What attracted you to studying at Kent?
Choosing the right university was a stressful point of my life. After eliminating the idea of studying in the US, the UK seemed a straight forward choice, as I was already studying here for quite some time. Kent was recommended to me by a family friend because of great student satisfaction reviews. After some persuading, one Thursday evening after rowing, I set off on a five hours train ride from Shrewsbury. The next morning I visited the campus in its woodland settings overlooking Canterbury Cathedral. A walk around the city centre followed and I almost missed my train back to school. When it came to UCAS Kent was my first choice.
Why did you choose to study architecture?
I guess, I have always wanted to become an architect. It has always been at the back of my mind as I have always loved drawing. Yet when it came to university, I was lost. I knew I wanted to do something to do with Art and Design but I wasn’t sure what. What truly helped me was applying for work experience, as many as I could managed. So I did one in yacht design, two in architecture and talked to my Art teacher about his practical experience. After that very busy year, I decided that architecture was probably it. Thankfully I am truly enjoying it at the moment. And the prospect of becoming an architect truly excites me.
What skills have you already learnt whilst studying architecture?
I have learnt a great deal in stage one. We were encouraged to develop our visual communication skills, free hand sketches and orthographic drawings. We were later introduced to computer programs such as 3Ds Max and Photoshop to help aid our presentations. The brief introduction during the summer term of stage one proved a great setup for the transit into the more digitally dependant stage two.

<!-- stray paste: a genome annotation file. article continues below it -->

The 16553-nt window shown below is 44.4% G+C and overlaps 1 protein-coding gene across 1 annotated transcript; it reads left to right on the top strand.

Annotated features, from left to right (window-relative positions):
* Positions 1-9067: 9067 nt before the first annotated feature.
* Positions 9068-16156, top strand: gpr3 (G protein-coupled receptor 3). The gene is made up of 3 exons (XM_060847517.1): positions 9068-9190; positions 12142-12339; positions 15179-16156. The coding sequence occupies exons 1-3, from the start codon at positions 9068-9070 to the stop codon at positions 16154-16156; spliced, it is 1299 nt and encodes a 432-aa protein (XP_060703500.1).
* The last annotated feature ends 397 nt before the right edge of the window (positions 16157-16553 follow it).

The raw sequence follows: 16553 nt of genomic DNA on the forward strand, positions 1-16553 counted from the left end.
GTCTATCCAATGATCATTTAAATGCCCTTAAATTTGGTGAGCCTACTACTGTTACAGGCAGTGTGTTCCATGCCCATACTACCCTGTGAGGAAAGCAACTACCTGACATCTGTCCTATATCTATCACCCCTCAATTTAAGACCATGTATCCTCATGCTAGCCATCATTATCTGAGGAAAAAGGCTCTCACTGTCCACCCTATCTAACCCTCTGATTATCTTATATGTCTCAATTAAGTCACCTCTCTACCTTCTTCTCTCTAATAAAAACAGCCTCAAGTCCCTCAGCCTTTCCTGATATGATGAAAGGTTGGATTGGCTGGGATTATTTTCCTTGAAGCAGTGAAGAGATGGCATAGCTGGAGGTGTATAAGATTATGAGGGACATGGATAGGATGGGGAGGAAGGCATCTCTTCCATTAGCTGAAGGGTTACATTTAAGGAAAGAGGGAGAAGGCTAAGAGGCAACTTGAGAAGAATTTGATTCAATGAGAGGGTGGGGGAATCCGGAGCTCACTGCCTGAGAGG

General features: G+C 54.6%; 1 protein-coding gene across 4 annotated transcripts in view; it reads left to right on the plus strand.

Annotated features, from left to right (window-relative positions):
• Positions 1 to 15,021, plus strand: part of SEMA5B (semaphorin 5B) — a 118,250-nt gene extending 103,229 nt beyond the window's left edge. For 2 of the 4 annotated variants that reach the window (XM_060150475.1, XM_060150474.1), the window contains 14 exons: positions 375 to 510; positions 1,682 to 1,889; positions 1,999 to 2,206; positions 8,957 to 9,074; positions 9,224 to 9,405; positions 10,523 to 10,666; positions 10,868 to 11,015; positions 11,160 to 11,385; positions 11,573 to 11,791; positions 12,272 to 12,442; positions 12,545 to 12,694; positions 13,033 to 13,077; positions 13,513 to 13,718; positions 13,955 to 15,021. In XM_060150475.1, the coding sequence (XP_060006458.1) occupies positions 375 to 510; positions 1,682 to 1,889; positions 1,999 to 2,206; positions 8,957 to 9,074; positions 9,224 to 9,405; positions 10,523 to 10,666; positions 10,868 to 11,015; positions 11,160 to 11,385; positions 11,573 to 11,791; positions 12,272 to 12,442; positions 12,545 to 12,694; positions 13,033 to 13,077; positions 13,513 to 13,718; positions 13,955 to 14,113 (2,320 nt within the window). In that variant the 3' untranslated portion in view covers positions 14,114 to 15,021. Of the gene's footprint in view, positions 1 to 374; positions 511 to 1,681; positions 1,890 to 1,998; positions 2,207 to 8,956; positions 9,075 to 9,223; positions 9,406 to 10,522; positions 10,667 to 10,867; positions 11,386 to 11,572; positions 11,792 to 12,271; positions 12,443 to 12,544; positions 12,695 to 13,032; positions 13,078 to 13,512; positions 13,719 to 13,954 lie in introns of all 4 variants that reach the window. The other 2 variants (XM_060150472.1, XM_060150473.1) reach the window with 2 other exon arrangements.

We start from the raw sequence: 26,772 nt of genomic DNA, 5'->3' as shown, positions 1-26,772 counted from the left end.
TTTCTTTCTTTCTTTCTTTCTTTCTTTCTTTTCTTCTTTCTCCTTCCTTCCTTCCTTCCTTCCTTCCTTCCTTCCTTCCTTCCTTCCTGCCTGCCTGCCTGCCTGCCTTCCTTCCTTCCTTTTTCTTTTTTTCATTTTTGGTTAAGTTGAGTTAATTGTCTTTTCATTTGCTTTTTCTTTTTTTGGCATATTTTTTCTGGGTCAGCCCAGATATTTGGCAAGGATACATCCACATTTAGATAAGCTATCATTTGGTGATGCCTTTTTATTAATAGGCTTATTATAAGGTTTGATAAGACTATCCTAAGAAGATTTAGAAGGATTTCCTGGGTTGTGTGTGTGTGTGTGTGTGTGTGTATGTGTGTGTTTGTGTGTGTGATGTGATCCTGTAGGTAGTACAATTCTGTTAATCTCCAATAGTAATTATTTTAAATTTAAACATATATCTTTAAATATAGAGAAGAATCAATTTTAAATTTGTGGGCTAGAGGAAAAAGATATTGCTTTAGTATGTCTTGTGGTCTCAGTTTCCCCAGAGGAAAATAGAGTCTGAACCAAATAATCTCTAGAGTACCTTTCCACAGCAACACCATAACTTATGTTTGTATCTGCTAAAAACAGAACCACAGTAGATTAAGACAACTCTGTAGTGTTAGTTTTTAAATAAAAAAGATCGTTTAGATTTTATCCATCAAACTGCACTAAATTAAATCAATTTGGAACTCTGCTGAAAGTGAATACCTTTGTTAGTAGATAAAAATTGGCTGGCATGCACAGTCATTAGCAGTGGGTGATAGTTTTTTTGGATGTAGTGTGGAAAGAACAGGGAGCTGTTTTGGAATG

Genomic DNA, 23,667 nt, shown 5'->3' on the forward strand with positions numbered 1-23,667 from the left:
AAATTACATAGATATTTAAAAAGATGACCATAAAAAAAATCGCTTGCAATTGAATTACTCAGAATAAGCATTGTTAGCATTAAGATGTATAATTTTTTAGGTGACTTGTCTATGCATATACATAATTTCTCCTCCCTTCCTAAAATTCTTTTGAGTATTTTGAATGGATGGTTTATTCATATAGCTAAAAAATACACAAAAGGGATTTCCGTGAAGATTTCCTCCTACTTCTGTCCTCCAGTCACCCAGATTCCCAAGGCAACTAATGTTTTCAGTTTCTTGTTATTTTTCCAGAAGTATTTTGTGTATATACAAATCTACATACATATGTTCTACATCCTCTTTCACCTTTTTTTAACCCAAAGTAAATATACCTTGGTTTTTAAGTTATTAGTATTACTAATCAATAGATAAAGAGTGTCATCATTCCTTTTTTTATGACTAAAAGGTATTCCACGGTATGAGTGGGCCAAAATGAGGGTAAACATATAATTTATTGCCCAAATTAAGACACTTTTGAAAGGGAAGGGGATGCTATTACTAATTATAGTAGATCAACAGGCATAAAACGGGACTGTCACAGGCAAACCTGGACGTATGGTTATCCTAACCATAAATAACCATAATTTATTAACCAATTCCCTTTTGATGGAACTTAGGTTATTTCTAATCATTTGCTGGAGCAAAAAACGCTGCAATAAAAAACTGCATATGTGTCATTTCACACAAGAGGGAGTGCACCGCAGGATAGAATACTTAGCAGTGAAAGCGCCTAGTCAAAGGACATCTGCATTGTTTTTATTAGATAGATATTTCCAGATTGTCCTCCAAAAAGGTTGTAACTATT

In terms of the history of art and architecture, I found that starting with the Modern movement was the best way to begin as it is the most relatable. Then in the summer term, we moved on to the other end of the spectrum, ancient and medieval Architecture, focusing on the Greeks, Romans and their influence on European Romanesque architecture and eventually the English Anglo-Saxons, Norman and Gothic architecture.— I particularly enjoyed this module and the final seminar held inside Canterbury Cathedral was the perfect way to conclude. This year, in stage two, we are moving chronologically to the Renaissance and Neoclassicism.
The history modules have proved to be a great source of inspiration and precedence for the design modules, which is to me the most demanding, and perhaps that is why it is the most enjoyable. We are always encouraged to design responsibly. To create buildings and landscape that responds to its surroundings, creative designs that are functional to use, pleasant to experience and responsible to our environment.
What are you most enjoying about university?
I consider myself lucky, in that, what I enjoy most is the course. Spending sleepless nights working on models and orthographic drawings is strangely delightful. I suppose when you are working on something that is, often frustrating, but ultimately exciting and that you are proud of, there is never a dull moment. Many of these nights served as bonding sessions of sorts, which the morning after gains you the friendship of other passionate ambitious aspiring architects. Outside of the architecture circle, I am a member of the university boat club and goes for a scull around twice a week on the Stour, usually before lectures. I am also part of the Thai society which helps me to connect with other Thai students studying here at Kent and others throughout the UK.
Do you have any advice to other international students wishing to study at Kent?
Studying abroad is a great opportunity. Try as many new and exciting things as you can. Be open minded, embrace changes and make the most of your experience.
How would you describe the feel of the campus?
The campus is a unique setting, surrounded by woodlands on top of the hill with a view of Canterbury city centre. In the spring bluebells bloom, bunny rabbits emerge from the bushes of Park Wood and ducklings fills up Keynes duck pond. The sylvan layout creates a relaxing, friendly, country atmosphere, very pleasant.